Section 4: Bead Work
The decoration of hides, pots, bone tools and other objects has been a part of American Indian women’s work and leisure time for thousands of years. Many women decorated clothing, blankets, and moccasins with porcupine quills arranged in a design. The design often represented some object (such as bison or a bird) of importance to the woman or her tribe.
The earliest European traders came to North America with glass beads made in European factories to trade for furs. This trade spread across the continent throughout the 18th and 19th centuries. Many beadworkers of the Great Plains tribes substituted colorful beads for porcupine quills in their decorative work. When American Indians signed treaties and established their lists of annuity goods that they were to receive in exchange for their land, beads were often listed as desirable annuity goods. Reservation traders kept supplies of beads in various sizes, styles, and colors that could be sold or traded to their Indian customers.
Once reservations were established, women produced more beadwork in more elaborate designs than ever before. They may have had more time for beadwork, since the tribes spent less time hunting, drying meat, and moving camp to find food sources. During the early reservation years, women also found that their beaded objects had value to non-Indian visitors to the reservations. Frontier army officers and their wives recognized the beauty of beaded leather objects. Linda Slaughter of Bismarck knew how important beadwork was for American Indian women. She wrote that "bead work and dressing and embroidering deerskins to be made into garments were the industries of the women . . . and much of their work had artistic merit."
Education of Indian children in day schools and boarding schools usually included developing craft skills. Boys learned welding, carpentry, and blacksmithing. Girls learned to sew, embroider, and knit. Some schools hired American Indian women to teach beading to the students. Students decorated belts, moccasins, and purses. (See Image 17) Schools on the Fort Berthold reservation sent beaded pieces to exhibitions in eastern cities such as Boston. Girls learned to adapt traditional designs to European American interests.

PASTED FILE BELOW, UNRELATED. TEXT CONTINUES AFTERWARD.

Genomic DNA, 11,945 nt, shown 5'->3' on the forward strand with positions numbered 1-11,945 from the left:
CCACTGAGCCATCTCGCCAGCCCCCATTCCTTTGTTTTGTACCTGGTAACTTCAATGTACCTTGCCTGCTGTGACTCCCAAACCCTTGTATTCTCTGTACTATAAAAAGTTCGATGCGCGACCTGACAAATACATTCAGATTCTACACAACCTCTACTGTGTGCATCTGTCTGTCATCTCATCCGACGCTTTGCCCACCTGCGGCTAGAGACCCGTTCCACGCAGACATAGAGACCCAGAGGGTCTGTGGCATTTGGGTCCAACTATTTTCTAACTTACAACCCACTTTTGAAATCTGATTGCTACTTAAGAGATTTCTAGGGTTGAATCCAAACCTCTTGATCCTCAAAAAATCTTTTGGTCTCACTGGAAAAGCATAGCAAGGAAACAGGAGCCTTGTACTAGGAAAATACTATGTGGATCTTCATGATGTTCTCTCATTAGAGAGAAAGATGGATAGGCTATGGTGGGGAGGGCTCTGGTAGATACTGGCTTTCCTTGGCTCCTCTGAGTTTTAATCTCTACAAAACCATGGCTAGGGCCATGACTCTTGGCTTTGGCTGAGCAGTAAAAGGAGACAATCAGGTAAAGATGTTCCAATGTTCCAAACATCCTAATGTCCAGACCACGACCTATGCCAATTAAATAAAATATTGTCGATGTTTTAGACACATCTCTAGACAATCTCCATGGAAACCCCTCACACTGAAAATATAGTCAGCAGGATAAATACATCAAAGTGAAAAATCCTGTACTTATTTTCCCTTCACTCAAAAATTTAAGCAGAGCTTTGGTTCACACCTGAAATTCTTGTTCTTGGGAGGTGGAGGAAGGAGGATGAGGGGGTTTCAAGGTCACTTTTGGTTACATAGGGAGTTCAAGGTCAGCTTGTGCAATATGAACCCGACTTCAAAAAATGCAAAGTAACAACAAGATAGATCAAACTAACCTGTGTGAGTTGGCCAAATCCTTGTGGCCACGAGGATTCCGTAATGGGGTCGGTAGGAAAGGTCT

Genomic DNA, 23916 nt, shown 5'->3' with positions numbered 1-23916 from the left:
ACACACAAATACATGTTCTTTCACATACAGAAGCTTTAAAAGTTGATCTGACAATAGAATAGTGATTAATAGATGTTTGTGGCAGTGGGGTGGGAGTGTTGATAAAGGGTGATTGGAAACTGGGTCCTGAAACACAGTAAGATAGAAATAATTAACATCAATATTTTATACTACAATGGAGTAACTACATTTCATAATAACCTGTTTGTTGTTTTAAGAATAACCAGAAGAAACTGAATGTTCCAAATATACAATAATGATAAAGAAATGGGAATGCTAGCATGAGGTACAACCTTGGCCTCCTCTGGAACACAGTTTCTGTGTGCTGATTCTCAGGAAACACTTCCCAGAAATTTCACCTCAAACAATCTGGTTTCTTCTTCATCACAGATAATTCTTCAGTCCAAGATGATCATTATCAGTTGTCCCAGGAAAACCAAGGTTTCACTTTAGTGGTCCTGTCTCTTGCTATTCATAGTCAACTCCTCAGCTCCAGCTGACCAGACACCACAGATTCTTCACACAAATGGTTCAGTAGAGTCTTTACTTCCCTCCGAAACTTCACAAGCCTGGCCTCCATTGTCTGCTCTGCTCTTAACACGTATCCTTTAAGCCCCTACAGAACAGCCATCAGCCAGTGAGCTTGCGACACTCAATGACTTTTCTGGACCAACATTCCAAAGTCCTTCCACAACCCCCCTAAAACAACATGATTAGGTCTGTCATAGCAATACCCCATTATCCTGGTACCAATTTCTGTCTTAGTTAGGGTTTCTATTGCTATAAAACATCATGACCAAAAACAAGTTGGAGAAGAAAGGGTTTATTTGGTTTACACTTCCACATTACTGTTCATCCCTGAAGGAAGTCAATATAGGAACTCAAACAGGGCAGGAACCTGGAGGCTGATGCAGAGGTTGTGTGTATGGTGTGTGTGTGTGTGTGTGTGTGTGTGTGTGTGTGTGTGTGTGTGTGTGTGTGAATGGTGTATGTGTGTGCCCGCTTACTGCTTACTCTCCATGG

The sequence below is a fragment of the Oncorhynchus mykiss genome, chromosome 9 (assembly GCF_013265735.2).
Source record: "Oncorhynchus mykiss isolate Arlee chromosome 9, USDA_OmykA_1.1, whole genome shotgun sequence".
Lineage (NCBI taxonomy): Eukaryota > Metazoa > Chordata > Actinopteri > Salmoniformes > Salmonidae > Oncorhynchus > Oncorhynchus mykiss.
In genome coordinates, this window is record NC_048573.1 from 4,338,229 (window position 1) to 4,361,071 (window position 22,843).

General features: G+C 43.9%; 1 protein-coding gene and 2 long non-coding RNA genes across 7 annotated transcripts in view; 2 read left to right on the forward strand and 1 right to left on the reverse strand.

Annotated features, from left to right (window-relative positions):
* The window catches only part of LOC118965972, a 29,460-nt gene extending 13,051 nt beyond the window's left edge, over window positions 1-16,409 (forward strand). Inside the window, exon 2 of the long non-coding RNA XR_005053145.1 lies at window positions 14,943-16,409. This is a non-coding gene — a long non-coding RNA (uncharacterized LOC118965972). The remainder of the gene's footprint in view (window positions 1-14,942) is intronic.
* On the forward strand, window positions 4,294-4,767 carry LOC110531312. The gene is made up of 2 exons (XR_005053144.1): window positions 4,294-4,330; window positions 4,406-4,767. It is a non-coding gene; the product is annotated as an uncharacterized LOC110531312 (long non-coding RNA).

Almost every reservation had a trader’s store. (See Image 18) Traders also recognized the beauty of beaded designs. Traders knew that people living in fine homes in Chicago, New York, and other cities would pay well for these pieces. The traders often asked the beadworkers to change their designs a little to please the collectors.
The products of skilled beadworkers became even more important as more Americans chose to spend their vacations traveling in the United States. Automobiles took tourists to reservations and nearby cities where tourists became customers for American Indian women’s beadwork. (See Image 19) Tourists purchased moccasins, toy-sized tipis, and dolls. (See Image 20) They sometimes bought more elaborate pieces such as beaded shirts.
Document 2: Buffalo Bird Woman on The Cloud Stone
Why is this important?Beadwork was an important economic skill that American Indian women learned from older women and passed on to their daughters and other young women. Before the reservation era, a skilled beadworker could sell her work to others in her village in exchange for meat or horses. During the reservation era, beading took on new significance as a source of cash income. Cash was necessary to purchase food, clothing, tools, and household objects. The cash income earned by beadworkers replaced traditional forms of economic activity such as hunting and gardening.
Today, both men and women apply beads to objects that are both artistic and practical. Beadwork is still an important skill. Skilled beadworkers sell decorated objects to visitors and offer beautifully decorated pieces as gifts. Beading is a tradition that has been adapted as circumstances changed for American Indians. Even though styles, tools, and even the beads have changed, beading is a way that modern American Indians connect with the traditions of their past.